Buying a home is one of the biggest investments most people will ever make. With home prices continuing to rise in Arizona, it’s more important than ever to make sure you’re getting your money’s worth when purchasing a property. While a home inspection is not required by law in Arizona, it’s highly recommended to get one before closing on a home. A thorough home inspection by a certified professional can give you peace of mind that you’re not buying a money pit filled with hidden defects. Here’s what you need to know about home inspections in Arizona and how a certified home inspector can help protect your investment.
Why Get a Home Inspection?
Most buyers do not have the knowledge or experience to spot potential issues with the home’s structure, systems, or components. A home inspection allows an unbiased third party who is an expert in home construction and systems to uncover any defects or safety hazards. Without an inspection, you may end up being responsible for expensive repairs or even safety issues after move-in.
A home inspection gives you the information you need to make an informed decision on the home purchase. If major issues are found, you can use the inspection report to negotiate with the seller for repairs or a reduced price. You also have the option to walk away if repairs would be too costly. Without an inspection, you won’t have any idea about the condition of the home until after you own it.
What Does a Home Inspector Check?
A home inspection is a visual examination of the physical structure and systems of the home. While inspection standards can vary, a comprehensive home inspection will include the evaluation of:
- Foundation – Checks for cracks, signs of settling, moisture issues
- Framing – Checks for structural problems
- Roof – Checks condition of roof coverings, drainage, attic
- Plumbing – Checks functionality of fixtures, supply/drainage pipes, water pressure
- Electrical – Checks wiring, breakers, outlets, and operation of light fixtures
- HVAC – Checks heating and cooling equipment, thermostats
- Appliances – Checks basic operation of built-in appliances
- Interior – Check walls, floors, windows, doors, and ceilings for damage
- Exterior – Checks siding, windows, drainage, decks, porches
- Site conditions – Checks basics of lot grading, drainage near home
Inspectors will also look for evidence of termites, wood-boring insects, rodents, or other pests. They use specialized tools and methods to find issues that may not be visible to the naked eye. A certified professional inspector knows where to check for common problems in homes built in certain eras and will be familiar with Arizona state and local codes.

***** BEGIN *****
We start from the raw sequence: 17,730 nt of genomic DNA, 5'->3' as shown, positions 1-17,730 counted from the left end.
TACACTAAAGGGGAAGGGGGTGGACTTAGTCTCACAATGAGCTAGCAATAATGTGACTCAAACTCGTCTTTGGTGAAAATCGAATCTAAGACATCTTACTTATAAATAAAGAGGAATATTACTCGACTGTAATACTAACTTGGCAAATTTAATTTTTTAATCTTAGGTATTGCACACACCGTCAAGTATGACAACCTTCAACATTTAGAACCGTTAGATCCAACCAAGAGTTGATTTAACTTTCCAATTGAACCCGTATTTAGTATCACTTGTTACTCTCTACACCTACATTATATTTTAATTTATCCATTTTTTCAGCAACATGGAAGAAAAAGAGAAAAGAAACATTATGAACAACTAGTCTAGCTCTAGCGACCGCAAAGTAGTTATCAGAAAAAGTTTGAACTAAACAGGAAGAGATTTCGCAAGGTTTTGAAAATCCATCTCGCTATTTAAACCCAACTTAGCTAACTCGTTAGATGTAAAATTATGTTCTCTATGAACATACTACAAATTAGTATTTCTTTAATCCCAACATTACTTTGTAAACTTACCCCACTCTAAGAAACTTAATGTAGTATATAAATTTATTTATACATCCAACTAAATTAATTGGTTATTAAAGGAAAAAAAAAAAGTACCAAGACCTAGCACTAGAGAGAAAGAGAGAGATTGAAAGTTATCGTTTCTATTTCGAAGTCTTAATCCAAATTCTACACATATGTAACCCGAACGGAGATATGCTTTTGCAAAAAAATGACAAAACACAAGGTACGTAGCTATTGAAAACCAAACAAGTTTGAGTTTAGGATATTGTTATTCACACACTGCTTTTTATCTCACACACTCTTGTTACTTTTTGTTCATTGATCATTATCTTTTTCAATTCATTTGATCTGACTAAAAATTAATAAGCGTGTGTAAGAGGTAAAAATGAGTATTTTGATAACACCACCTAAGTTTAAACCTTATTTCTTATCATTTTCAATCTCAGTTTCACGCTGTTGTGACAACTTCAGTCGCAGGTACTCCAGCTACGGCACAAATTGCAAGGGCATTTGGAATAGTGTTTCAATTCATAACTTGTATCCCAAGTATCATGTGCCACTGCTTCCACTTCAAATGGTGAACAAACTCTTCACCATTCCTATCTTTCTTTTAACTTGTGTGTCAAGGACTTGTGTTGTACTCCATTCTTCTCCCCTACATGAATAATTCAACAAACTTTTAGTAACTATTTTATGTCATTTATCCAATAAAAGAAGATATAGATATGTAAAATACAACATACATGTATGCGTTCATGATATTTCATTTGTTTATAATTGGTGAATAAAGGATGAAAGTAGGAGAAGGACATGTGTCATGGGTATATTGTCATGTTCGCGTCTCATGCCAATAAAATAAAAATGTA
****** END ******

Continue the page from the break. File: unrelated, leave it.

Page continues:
What Won’t a Home Inspector Check?
While inspectors check the basics of function for appliances, they do not do performance testing beyond operating the controls. Whole-home inspections also do not include checking for lead, asbestos, radon, mold, or other environmental hazards – these require separate specialized tests to detect.
The inspector is limited to visual examination and operation of basic functions. They will not take apart, move, or disrupt any components of the home to look behind or underneath. For example, they can check visible electrical wiring, but won’t move appliances to check behind them. Areas that are inaccessible due to storage, furniture, or other items also cannot be inspected.
Should You Attend the Home Inspection?
It’s highly recommended that you attend the inspection so you can see the home through the inspector’s experienced eyes. You’ll get to hear their observations and feedback in real-time rather than reading it later in the report. Attending the inspection also allows you to ask questions as they come up. Any concerns about certain issues can be discussed on the spot.
If you’re unable to attend in person, ask if you can join virtually via video call. Some inspectors offer live video streaming of the inspection so buyers can participate remotely. This allows you to get all the benefits of attending without having to be on site.
What to Look for in an Inspector
State laws and regulations related to home inspections vary, so be sure to research the requirements for your state. In Arizona, home inspectors are not licensed or regulated by the state. Any person can legally perform home inspections in Arizona, even with no qualifications or experience.
That’s why it’s extremely important to choose experienced, Arizona-certified home inspectors to get the highest quality inspection. There are a few professional certifications that indicate an inspector’s advanced training and expertise:
- ASHI – The American Society of Home Inspectors is the oldest and largest U.S. association for home inspectors. ASHI-certified inspectors must follow strict standards and ethics guidelines. They perform over 400 hours of inspections in the field before certification.